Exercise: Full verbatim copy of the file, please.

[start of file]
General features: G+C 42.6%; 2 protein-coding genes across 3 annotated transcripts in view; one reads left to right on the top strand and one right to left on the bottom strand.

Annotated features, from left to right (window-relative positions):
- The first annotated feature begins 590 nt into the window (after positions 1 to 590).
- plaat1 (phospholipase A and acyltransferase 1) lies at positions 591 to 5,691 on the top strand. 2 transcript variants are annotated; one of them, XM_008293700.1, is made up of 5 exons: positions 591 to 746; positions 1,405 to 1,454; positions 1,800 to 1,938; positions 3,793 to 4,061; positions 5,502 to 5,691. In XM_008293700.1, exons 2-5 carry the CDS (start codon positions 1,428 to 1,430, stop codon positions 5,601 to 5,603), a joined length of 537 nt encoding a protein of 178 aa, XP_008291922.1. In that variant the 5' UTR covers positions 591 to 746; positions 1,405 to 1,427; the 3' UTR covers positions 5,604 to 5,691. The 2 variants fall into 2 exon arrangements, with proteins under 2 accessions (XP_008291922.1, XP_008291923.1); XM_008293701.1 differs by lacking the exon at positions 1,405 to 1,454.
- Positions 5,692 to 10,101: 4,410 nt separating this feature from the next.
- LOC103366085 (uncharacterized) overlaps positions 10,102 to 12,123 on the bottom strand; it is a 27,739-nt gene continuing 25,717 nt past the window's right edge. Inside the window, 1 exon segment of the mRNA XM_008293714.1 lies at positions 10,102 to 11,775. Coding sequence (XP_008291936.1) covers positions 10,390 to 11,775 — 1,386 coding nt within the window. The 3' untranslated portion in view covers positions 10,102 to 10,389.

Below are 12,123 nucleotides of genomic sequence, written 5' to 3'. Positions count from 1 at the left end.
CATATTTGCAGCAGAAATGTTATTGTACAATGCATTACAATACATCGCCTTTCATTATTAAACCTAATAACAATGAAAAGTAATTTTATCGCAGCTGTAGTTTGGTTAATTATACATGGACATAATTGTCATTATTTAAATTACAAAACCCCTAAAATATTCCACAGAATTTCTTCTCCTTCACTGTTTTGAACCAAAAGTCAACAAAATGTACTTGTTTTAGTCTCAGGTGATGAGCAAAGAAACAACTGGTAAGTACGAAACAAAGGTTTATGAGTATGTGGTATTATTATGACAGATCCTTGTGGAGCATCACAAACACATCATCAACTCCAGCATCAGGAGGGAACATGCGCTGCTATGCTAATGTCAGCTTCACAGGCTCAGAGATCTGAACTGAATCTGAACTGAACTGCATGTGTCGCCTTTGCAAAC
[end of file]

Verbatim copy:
General features: G+C 42.6%; 2 protein-coding genes across 3 annotated transcripts in view; one reads left to right on the top strand and one right to left on the bottom strand.

Annotated features, from left to right (window-relative positions):
- The first annotated feature begins 590 nt into the window (after positions 1 to 590).
- plaat1 (phospholipase A and acyltransferase 1) lies at positions 591 to 5,691 on the top strand. 2 transcript variants are annotated; one of them, XM_008293700.1, is made up of 5 exons: positions 591 to 746; positions 1,405 to 1,454; positions 1,800 to 1,938; positions 3,793 to 4,061; positions 5,502 to 5,691. In XM_008293700.1, exons 2-5 carry the CDS (start codon positions 1,428 to 1,430, stop codon positions 5,601 to 5,603), a joined length of 537 nt encoding a protein of 178 aa, XP_008291922.1. In that variant the 5' UTR covers positions 591 to 746; positions 1,405 to 1,427; the 3' UTR covers positions 5,604 to 5,691. The 2 variants fall into 2 exon arrangements, with proteins under 2 accessions (XP_008291922.1, XP_008291923.1); XM_008293701.1 differs by lacking the exon at positions 1,405 to 1,454.
- Positions 5,692 to 10,101: 4,410 nt separating this feature from the next.
- LOC103366085 (uncharacterized) overlaps positions 10,102 to 12,123 on the bottom strand; it is a 27,739-nt gene continuing 25,717 nt past the window's right edge. Inside the window, 1 exon segment of the mRNA XM_008293714.1 lies at positions 10,102 to 11,775. Coding sequence (XP_008291936.1) covers positions 10,390 to 11,775 — 1,386 coding nt within the window. The 3' untranslated portion in view covers positions 10,102 to 10,389.

Below are 12,123 nucleotides of genomic sequence, written 5' to 3'. Positions count from 1 at the left end.
CATATTTGCAGCAGAAATGTTATTGTACAATGCATTACAATACATCGCCTTTCATTATTAAACCTAATAACAATGAAAAGTAATTTTATCGCAGCTGTAGTTTGGTTAATTATACATGGACATAATTGTCATTATTTAAATTACAAAACCCCTAAAATATTCCACAGAATTTCTTCTCCTTCACTGTTTTGAACCAAAAGTCAACAAAATGTACTTGTTTTAGTCTCAGGTGATGAGCAAAGAAACAACTGGTAAGTACGAAACAAAGGTTTATGAGTATGTGGTATTATTATGACAGATCCTTGTGGAGCATCACAAACACATCATCAACTCCAGCATCAGGAGGGAACATGCGCTGCTATGCTAATGTCAGCTTCACAGGCTCAGAGATCTGAACTGAATCTGAACTGAACTGCATGTGTCGCCTTTGCAAAC